WATSEKA, Ill. (WCIA) — A Central Illinois hospital that has been facing challenges is now getting help.

Senator Dick Durbin was in Watseka on Tuesday to announce an important status change for Iroquois Memorial Hospital. It will now be considered a critical access hospital, which means it can now collect more money from Medicare.

That should help the rural hospital provide more services for people in the area. But Durbin said this hospital isn’t the only one struggling.

“They have difficulty attracting physicians, nurses, medical professionals and they’re hanging on by a shoestring,” Durbin said.

Durbin has been touring hospitals across the state while the Senate is on break. He said it’s tough for small town hospitals to compete in a world of rising medical costs. For hospital chairman Roger Dittrich, the new status will help IMH keep up.

“I was elated. We were hoping that we could get this critical access designation,” Dittrich said. “It means so much to our hospital and puts us on a level playing field with other people.”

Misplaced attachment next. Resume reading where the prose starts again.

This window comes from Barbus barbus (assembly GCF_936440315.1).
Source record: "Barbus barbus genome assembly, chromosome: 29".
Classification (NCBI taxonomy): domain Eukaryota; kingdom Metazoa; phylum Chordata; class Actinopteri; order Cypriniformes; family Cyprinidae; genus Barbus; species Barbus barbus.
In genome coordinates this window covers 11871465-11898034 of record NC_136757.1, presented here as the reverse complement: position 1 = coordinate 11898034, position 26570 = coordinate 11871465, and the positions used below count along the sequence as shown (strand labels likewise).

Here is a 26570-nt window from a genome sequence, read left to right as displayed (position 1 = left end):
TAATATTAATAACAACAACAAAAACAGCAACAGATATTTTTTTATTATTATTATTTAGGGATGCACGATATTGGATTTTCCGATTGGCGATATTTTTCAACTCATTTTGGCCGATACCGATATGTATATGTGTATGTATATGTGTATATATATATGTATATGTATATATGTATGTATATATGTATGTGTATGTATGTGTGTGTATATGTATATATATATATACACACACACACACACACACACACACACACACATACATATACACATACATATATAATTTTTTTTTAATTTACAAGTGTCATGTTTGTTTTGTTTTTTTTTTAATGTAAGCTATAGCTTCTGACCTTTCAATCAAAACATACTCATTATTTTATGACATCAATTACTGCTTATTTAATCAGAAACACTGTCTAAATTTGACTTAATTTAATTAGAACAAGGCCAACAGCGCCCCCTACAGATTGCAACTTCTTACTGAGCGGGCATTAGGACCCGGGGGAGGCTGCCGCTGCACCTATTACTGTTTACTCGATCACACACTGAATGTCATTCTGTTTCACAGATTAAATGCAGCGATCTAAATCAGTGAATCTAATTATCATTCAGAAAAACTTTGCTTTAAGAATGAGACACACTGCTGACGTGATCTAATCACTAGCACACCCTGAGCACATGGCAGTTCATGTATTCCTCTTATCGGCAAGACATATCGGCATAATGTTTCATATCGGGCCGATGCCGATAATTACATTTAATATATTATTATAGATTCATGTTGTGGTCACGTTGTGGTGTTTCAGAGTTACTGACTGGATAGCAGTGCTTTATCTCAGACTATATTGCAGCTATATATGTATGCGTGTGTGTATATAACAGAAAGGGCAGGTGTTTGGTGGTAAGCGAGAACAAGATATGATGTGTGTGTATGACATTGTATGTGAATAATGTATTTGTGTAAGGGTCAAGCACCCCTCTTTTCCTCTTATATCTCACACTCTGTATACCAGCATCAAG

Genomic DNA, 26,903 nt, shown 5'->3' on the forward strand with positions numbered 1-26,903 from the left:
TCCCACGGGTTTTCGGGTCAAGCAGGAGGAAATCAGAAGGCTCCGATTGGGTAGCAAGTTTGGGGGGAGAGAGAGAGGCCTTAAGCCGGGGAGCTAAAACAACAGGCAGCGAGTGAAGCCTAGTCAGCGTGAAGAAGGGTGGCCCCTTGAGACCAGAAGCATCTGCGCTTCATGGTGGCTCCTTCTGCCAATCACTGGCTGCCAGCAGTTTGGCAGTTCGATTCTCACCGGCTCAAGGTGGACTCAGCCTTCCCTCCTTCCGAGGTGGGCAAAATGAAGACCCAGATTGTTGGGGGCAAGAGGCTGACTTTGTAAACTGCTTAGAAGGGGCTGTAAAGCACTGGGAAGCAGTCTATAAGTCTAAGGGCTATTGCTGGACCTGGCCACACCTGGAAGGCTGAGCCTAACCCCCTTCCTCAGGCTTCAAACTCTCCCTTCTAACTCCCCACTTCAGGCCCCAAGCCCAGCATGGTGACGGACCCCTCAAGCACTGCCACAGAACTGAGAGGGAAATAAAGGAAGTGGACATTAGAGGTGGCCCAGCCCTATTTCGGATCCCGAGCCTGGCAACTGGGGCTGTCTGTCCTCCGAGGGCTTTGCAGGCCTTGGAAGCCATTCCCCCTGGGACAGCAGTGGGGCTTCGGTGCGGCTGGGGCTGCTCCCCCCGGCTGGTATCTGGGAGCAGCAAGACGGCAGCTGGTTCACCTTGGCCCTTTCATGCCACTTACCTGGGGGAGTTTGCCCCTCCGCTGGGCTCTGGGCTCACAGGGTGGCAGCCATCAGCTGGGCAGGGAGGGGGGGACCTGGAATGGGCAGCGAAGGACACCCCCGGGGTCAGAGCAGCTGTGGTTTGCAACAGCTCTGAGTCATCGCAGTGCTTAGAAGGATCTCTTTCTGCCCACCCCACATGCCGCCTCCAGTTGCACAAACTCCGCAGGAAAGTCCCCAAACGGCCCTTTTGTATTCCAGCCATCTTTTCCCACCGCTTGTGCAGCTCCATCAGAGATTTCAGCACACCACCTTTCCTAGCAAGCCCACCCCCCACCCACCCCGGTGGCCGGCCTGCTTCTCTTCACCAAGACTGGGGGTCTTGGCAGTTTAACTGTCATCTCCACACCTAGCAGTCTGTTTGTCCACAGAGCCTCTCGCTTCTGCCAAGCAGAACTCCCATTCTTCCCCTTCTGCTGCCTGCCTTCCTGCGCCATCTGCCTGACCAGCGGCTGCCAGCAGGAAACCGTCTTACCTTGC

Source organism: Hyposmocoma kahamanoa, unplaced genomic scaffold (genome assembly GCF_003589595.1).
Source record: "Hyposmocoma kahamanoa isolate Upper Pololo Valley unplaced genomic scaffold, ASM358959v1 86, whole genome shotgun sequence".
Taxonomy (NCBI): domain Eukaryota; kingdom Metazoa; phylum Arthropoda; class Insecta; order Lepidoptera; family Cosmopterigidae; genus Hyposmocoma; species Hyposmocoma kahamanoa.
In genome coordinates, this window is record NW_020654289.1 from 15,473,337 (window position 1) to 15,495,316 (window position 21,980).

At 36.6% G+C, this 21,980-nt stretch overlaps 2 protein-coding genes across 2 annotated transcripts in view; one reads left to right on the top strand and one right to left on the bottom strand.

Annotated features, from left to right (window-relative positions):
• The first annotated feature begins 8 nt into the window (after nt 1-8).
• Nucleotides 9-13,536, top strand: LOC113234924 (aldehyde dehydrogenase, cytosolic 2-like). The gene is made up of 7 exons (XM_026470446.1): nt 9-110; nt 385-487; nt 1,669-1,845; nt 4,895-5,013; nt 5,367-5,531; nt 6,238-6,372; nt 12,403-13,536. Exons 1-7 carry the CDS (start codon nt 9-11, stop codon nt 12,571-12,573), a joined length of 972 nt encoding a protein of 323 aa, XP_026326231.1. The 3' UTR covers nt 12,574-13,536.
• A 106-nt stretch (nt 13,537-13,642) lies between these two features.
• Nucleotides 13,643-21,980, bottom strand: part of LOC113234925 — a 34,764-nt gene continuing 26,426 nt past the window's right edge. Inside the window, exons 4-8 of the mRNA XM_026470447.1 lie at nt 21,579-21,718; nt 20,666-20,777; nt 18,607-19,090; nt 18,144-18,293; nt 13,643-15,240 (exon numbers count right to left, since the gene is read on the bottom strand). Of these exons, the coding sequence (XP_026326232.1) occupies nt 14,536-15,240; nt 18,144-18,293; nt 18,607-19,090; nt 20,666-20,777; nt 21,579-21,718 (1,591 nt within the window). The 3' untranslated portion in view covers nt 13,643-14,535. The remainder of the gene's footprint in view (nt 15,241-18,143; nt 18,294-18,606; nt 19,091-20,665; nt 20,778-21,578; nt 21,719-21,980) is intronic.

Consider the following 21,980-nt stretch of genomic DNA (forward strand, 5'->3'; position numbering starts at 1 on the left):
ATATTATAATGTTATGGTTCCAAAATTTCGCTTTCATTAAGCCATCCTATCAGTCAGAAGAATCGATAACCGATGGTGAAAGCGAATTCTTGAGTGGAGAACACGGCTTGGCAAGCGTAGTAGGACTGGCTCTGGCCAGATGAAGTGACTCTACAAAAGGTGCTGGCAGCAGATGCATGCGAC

He said the hospital used to be a one-stop shop for the area’s medical needs. IMH had a cardiology and urology department, as well as something many people in town seem to miss: a labor and delivery unit.

“That might even come back. We’d love to see that,” Dittrich said. “My kids and my grandkids were born here.”

Hospital CEO Mike Tilstra said the irony is that babies are still delivered at the hospital when people can’t make the long haul to a proper labor and delivery unit.

“It’s 70, maybe, miles between hospitals and the nearest Level I trauma center would be 50 miles from Iroquois Memorial.”

Durbin said that now, the hospital will be able to bring back the services it has lost over time. He said that as somebody from Central Illinois, he knows the importance of keeping these places viable.

“Unless you’re from downstate, you may not appreciate what it means to have a good hospital close at hand in an emergency in unforeseen circumstances,” Durbin said. “Driving 45 minutes to an hour could be a matter of life and death.”

This is all part of a larger push for Durbin to help rural healthcare systems. He’ll be in Springfield on Friday to talk about a new school for nurses. He said hiring nurses and doctors in these small-town hospitals is also a big challenge.